Planetary Annihilation was once the greatest financial success story in the computer games category on Kickstarter. When the campaign was launched back in August 2012, creator Uber Entertainment had nothing except for a concept video and a need for $900,000. It was a long shot, but with promises of Total Annihilation-inspired gameplay on a planetary scale, and planets with rocket thrusters, the PA campaign quickly gained massive traction. After 30 days, Uber Entertainment had raked in an impressive $2,229,344.
I was one of the 44,162 backers who got caught in the headlights of the shiny Planetary Annihilation campaign. Not only did I pledge enough to get the game as a digital download when it was released, I also got access to the alpha and beta versions, the opportunity to name a planet in the game (I named it “vegard”, of course) and a physical collector’s edition game box. All in all, I threw $175 at the campaign, more than ten times what I’d usually spend on a game.
Then the waiting game started. Two years later, in early September 2014, after over a year on Steam Early Access and numerous delays, Planetary Annihilation was officially launched. But the reception was mixed. While the game had some original ideas, it turned out that it was quite hard to implement them. Planetary warfare, for instance, sounds great, but it’s very hard for the player to handle such a vast battlefield. Also, the game lacked a proper tutorial, and for a complex game like Planetary Annihilation, a good tutorial is essential to give new players – at least those of us who prefer single player – a little help to get off the ground.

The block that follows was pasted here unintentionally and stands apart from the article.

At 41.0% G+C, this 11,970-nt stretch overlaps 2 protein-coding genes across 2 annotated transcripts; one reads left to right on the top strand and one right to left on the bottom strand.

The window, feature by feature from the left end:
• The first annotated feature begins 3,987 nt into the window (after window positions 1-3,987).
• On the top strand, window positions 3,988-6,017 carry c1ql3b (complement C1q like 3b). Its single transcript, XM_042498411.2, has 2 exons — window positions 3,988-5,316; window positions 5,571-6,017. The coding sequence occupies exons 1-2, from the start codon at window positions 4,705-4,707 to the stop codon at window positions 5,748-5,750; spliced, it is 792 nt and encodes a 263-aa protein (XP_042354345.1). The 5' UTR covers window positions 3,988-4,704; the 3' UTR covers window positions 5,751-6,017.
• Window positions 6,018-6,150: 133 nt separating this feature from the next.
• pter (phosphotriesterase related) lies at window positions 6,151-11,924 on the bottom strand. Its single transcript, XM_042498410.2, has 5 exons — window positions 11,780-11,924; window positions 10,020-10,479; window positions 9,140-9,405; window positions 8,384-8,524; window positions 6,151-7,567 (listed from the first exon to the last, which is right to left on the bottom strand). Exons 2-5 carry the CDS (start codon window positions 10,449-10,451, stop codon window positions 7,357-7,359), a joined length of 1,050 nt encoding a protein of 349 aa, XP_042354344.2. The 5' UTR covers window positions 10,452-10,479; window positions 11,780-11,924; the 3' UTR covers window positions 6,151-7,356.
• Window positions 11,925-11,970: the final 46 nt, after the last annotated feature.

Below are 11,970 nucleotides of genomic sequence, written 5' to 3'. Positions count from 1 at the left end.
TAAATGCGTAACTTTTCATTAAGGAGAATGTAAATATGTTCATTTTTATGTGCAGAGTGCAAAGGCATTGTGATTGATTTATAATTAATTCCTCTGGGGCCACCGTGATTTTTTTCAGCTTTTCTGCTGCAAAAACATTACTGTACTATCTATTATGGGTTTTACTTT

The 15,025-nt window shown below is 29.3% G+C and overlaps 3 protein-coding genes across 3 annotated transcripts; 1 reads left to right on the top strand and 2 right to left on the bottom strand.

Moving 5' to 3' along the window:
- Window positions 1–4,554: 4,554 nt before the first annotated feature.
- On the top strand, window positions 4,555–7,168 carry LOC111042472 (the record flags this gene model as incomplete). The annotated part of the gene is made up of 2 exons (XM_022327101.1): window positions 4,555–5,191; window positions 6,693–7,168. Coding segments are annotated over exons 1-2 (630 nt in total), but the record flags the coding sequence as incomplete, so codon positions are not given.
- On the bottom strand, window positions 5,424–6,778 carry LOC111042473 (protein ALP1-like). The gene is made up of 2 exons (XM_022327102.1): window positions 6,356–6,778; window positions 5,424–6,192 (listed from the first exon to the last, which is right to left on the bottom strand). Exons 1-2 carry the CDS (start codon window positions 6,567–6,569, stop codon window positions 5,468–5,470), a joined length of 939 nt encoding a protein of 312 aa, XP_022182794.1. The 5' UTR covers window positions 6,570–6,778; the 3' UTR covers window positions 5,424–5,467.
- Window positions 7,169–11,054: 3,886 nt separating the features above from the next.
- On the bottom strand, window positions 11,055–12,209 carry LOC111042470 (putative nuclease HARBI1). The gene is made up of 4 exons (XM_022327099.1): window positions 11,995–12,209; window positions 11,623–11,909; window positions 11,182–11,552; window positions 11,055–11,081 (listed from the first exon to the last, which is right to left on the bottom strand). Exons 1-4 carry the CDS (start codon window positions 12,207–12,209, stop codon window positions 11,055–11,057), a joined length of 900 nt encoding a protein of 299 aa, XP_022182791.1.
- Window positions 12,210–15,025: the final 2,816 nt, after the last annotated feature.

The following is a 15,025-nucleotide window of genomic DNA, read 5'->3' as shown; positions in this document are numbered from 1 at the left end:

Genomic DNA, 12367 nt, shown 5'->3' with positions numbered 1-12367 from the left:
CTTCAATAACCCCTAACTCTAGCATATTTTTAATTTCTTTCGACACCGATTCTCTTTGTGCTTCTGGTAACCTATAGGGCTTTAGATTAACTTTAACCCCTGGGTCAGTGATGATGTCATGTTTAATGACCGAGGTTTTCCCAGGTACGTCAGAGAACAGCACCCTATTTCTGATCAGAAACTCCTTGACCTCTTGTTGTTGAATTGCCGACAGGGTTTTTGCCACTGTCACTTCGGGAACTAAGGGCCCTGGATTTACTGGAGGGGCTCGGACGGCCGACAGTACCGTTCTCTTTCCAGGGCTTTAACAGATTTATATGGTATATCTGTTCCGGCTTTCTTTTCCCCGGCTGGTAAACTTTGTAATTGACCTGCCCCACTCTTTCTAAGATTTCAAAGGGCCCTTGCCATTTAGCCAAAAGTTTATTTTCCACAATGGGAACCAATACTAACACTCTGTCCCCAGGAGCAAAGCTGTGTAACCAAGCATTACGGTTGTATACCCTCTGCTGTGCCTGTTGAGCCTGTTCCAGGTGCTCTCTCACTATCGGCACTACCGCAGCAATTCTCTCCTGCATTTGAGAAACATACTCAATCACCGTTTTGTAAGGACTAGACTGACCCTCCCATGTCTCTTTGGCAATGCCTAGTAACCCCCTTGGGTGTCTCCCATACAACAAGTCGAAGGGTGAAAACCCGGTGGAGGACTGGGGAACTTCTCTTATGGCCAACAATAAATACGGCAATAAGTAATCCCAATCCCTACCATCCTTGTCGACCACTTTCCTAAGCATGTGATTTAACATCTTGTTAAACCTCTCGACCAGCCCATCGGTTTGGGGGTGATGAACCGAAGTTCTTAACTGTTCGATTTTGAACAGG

The Kickstarter backers didn’t responds too well to what Planetary Annihilation turned out to be. In fact, when Uber Entertainment, just one month after the Planetary Annihilation launch, created a new Kickstarter campaign, Human Resources, it quickly became apparent that the campaign would bomb. The timing was terrible – players were using most of their time complaining about Planetary Annihilation – and the Human Resources campaign was pretty much created using the same mold as the campaign for Planetary Annihilation: No actual gameplay, just a lavish concept video and stellar promises of “insanely huge battles”.
But gamers tend not to allow themselves to be fooled twice, and just shy of three weeks in to the campaign, Uber Entertainment admitted defeat and cancelled Human Resources.
It’s safe to say that Planetary Annihilation did not live up to the high expectations set by Uber Entertainment themselves both during the Kickstarter campaign and later during the development process. Now that the company has finally managed to provide their higher tier backers with physical rewards, can the arrival of the Planetary Annihilation Collector’s Edition make up for the disappointment?
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